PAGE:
Suzi from Eastern University spent a semester in Copenhagen cracking jokes with her Homestay, learning Danish, and discovering a newfound sense of independence.
Follow Suzi’s fall abroad, as she reflects on her semester in Copenhagen.
Everybody’s Going Somewhere but Nobody’s in a Hurry
There is nothing that has made me feel as satisfied as walking through the city alone, especially when the sun is shining, and taking in everything around me.
I love the colorful buildings, the canal, the bakeries and cafes, the rush of the bikers, and the slow-busy pace of Copenhagen. Everybody is going somewhere but nobody’s in a hurry. Overall, Copenhagen has just been absolutely mind-blowing. I love it and I’ll miss it.
Connecting while Commuting
On most days, I wake up around 8:30, after my Homestay hosts have already left for school and work, and I get ready and make myself breakfast. I walk ten minutes to the S-tog station and take the B line into the city.
My commute is one of my favorite parts of the day because I get to catch up on podcasts or listen to music while people-watching. There’s something so connecting about commuting with everyone else. I usually try to get into the city a bit early so I can pick up a coffee or pastry before class at 10:00.
Since coming to Copenhagen, I’ve gained more confidence in making decisions and being able to accomplish things independently.
I have two classes and then I’m done by 13:00. I either head back to my Homestay for lunch or grab lunch (either bought or packed) with a friend. I’ll spend my afternoons socially, usually getting coffee, doing homework with friends, or exploring something in Copenhagen I haven’t seen yet. I like to be back at my Homestay for dinner; sometimes I get back earlier so I can cook for the family.
We sit around the dinner table and crack jokes. Then I spend most evenings doing homework on the couch while my host family watches a show. My host dad usually makes tea before bed for my host mom and me, which I think is very sweet.
Crazy, Fun, and Hyggeligt
My Homestay is the best. My entire stay with them has been one laugh after another. Growing up, I always wanted a little brother and now I have two Danish brothers! It’s been crazy, fun, and hyggeligt all at the same time.
Some of my favorite memories are getting Friday candy (a Danish tradition) with my host brothers because they get way too excited, having Thanksgiving with my host family and my friends, watching my host brothers’ handball games, watching Harry Potter together, and decorating our Christmas tree.
The past two weeks have been so full of tears as I’ve prepared to say goodbye. They’re truly the best thing to happen to me in my time abroad and I wouldn’t have enjoyed this experience as much as I have were it not for them.
Learning Danish: In Class and at Home
While learning Danish, my host brothers will try to help me with my pronunciation by repeating a word I said incorrectly and then pronouncing the word correctly – I usually don’t hear the difference! Trying to learn Danish and having my host family laugh at me is part of the fun, though, and the language barrier hasn’t been an issue for me at all.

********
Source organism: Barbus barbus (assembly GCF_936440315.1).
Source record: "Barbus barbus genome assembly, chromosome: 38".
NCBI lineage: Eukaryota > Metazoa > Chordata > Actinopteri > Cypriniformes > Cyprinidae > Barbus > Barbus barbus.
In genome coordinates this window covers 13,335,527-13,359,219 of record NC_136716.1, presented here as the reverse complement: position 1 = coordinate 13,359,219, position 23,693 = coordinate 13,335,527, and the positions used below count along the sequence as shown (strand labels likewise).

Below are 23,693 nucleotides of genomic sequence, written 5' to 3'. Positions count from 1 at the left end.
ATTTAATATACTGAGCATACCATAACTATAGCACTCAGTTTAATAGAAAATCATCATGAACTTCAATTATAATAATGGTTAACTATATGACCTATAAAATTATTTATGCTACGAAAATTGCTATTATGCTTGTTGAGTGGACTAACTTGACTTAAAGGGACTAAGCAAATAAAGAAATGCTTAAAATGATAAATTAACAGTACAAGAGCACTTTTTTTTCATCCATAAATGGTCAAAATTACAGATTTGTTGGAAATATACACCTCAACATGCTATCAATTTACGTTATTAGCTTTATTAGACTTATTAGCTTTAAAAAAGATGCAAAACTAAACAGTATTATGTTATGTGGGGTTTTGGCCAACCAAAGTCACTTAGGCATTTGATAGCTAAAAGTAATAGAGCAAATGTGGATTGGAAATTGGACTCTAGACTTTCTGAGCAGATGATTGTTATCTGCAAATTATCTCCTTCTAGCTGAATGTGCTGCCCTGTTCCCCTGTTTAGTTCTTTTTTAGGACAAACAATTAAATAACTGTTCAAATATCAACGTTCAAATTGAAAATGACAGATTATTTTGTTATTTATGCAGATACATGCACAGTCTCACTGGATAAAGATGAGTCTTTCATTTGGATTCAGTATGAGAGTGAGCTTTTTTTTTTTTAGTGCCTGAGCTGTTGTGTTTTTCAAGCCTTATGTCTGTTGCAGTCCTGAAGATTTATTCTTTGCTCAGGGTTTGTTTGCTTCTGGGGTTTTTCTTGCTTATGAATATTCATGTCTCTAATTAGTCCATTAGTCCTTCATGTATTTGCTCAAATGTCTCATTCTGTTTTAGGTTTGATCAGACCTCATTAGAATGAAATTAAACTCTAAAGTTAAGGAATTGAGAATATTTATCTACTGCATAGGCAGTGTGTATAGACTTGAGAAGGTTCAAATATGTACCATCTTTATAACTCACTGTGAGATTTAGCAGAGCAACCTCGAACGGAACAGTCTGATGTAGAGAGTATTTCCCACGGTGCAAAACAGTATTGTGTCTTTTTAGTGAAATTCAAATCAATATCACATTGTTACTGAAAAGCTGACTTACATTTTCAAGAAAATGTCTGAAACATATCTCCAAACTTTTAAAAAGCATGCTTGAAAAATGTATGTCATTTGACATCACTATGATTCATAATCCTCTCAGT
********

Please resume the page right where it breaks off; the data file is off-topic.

But learning Danish is hard! I usually feel very confident in my Danish class because I can see that I’m completing the exercises correctly and can actively participate. But there are just a lot of sounds that are difficult to master and I think there’s a very exact way of pronouncing things. When I’m shopping or going to a cafe, everyone speaks English so I don’t have any trouble. However, I have learned to order in Danish.
In my Danish Language & Culture course, it’s been nice to learn about some famous Danes who shaped Danish culture and thought. It helps me to understand why some things in Denmark are the way they are. But I also bring back what I learn to my host family and they can provide more perspective and tell me about their specific experiences rather than generalizing about all of Denmark.
Overcoming the Unexpected
It’s hard to know exactly how I’ve changed over my time here. I know I have, but I expect that to become more evident to me when I return home. My identity has changed in that I feel more American than when I left; as somebody who grew up in Costa Rica and the U.S., I’ve had a difficult time feeling like I belong to a particular country. But, I think I’m coming home having a better understanding of how the U.S. is different and what aspects of it that I’m proud to claim.
I’ve always been a person who shies away from the unknown, but when you live abroad and travel a lot, there are a lot of worries that you overcome. I’ve been able to prove to myself that I can overcome the unexpected!
Coming Prepared & Applying for Scholarships
I’m glad I came prepared and that my finances weren’t a source of constant stress for me. In total, I spent about $2,500, that includes travel, gifts, shopping, coffee, eating out, etc. So, I’m happy to still be leaving with savings in the bank because I planned ahead.
I was also able to afford my time abroad through a generous DIS scholarship. The application process for DIS scholarships was super quick and easy, and I heard back within a few weeks. I received a need-based and diversity scholarship. I filled out a form, wrote a one-page personal statement, and attached my Student Aid Report. Finding outside scholarships was a bit more difficult; I only applied for a Fund for Education Abroad scholarship, interviewed for it, and was fortunate enough to be selected.
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